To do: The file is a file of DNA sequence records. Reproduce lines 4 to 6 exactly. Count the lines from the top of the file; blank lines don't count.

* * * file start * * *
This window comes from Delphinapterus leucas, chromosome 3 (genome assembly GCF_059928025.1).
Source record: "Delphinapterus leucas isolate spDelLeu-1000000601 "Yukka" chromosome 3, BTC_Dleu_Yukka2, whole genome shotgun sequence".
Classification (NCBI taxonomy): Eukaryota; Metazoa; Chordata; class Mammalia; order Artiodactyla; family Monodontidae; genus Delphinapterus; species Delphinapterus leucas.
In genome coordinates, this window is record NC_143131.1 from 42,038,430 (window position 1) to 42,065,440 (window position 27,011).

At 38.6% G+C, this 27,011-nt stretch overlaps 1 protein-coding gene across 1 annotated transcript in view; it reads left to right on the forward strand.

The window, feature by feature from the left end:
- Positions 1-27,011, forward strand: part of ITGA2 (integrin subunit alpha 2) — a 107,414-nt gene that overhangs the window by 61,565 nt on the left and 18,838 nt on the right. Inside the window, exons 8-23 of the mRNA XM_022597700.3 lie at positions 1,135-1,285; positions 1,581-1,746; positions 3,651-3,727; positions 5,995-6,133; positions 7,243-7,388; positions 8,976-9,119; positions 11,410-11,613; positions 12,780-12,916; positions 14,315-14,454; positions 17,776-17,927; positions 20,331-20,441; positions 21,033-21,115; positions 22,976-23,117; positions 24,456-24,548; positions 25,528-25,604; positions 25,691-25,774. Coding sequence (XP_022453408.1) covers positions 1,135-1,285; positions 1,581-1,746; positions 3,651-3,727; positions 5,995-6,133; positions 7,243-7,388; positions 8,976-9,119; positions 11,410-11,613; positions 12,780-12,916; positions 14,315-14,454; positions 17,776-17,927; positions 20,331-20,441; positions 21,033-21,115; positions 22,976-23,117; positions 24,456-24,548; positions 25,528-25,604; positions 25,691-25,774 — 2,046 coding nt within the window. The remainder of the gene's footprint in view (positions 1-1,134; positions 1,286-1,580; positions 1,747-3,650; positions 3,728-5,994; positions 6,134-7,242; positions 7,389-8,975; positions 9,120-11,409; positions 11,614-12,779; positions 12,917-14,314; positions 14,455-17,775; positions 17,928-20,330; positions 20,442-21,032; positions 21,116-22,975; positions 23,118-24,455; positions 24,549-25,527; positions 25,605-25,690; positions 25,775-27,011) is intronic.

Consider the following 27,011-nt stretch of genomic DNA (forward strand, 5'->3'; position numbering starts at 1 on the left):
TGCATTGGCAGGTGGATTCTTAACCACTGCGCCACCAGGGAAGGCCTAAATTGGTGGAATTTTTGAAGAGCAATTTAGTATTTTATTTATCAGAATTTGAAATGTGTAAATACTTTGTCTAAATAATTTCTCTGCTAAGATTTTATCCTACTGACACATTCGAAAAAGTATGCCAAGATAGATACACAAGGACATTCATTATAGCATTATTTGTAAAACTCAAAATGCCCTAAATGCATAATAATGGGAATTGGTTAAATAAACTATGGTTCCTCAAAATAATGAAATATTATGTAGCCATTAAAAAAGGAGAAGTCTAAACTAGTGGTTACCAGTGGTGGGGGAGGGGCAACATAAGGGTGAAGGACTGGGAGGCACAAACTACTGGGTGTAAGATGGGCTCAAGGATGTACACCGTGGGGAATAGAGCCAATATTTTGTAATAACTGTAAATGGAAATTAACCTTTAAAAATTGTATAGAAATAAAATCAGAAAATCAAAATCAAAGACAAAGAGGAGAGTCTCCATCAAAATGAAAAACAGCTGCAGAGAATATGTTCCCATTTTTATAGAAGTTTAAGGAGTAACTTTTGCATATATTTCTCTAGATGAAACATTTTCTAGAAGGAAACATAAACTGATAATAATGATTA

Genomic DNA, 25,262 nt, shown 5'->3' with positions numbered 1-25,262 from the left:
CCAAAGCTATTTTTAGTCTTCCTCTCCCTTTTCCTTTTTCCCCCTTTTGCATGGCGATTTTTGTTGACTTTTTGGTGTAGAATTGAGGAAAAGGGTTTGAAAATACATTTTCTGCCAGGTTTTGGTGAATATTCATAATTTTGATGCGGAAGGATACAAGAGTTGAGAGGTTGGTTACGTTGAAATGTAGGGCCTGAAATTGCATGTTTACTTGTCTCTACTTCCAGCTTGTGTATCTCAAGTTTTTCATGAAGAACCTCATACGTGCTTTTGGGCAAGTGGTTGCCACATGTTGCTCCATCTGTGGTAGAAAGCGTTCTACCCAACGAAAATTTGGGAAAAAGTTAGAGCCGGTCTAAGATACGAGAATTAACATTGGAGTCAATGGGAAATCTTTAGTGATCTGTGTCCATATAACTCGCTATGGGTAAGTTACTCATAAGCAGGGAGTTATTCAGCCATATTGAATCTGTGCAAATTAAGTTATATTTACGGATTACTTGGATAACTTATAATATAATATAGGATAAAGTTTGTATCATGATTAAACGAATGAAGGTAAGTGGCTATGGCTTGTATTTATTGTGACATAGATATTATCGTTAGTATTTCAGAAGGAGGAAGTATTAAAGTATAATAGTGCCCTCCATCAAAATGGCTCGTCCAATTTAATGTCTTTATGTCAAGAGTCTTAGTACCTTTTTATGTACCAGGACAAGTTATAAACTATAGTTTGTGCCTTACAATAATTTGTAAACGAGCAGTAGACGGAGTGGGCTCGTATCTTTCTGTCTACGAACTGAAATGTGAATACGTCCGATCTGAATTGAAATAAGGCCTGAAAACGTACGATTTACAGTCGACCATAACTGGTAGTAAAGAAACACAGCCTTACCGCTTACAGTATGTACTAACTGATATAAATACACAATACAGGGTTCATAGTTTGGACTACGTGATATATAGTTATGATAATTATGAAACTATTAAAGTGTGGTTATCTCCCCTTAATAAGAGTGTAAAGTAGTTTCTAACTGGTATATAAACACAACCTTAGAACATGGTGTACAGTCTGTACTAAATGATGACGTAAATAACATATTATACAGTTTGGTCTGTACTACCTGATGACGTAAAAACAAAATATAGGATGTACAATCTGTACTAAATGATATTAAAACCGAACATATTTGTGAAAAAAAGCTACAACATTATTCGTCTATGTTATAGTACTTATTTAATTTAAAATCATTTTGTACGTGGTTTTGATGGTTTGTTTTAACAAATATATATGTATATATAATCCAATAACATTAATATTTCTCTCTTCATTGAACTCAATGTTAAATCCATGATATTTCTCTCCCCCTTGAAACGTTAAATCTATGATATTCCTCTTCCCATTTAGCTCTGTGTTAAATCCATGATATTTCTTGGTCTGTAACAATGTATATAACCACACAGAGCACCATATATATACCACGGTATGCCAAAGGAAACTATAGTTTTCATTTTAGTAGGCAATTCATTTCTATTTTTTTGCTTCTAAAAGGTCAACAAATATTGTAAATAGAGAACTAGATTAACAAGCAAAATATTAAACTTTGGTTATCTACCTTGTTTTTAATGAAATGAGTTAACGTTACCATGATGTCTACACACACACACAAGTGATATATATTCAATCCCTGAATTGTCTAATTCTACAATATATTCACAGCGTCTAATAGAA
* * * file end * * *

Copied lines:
In genome coordinates, this window is record NC_143131.1 from 42,038,430 (window position 1) to 42,065,440 (window position 27,011).

At 38.6% G+C, this 27,011-nt stretch overlaps 1 protein-coding gene across 1 annotated transcript in view; it reads left to right on the forward strand.

The window, feature by feature from the left end: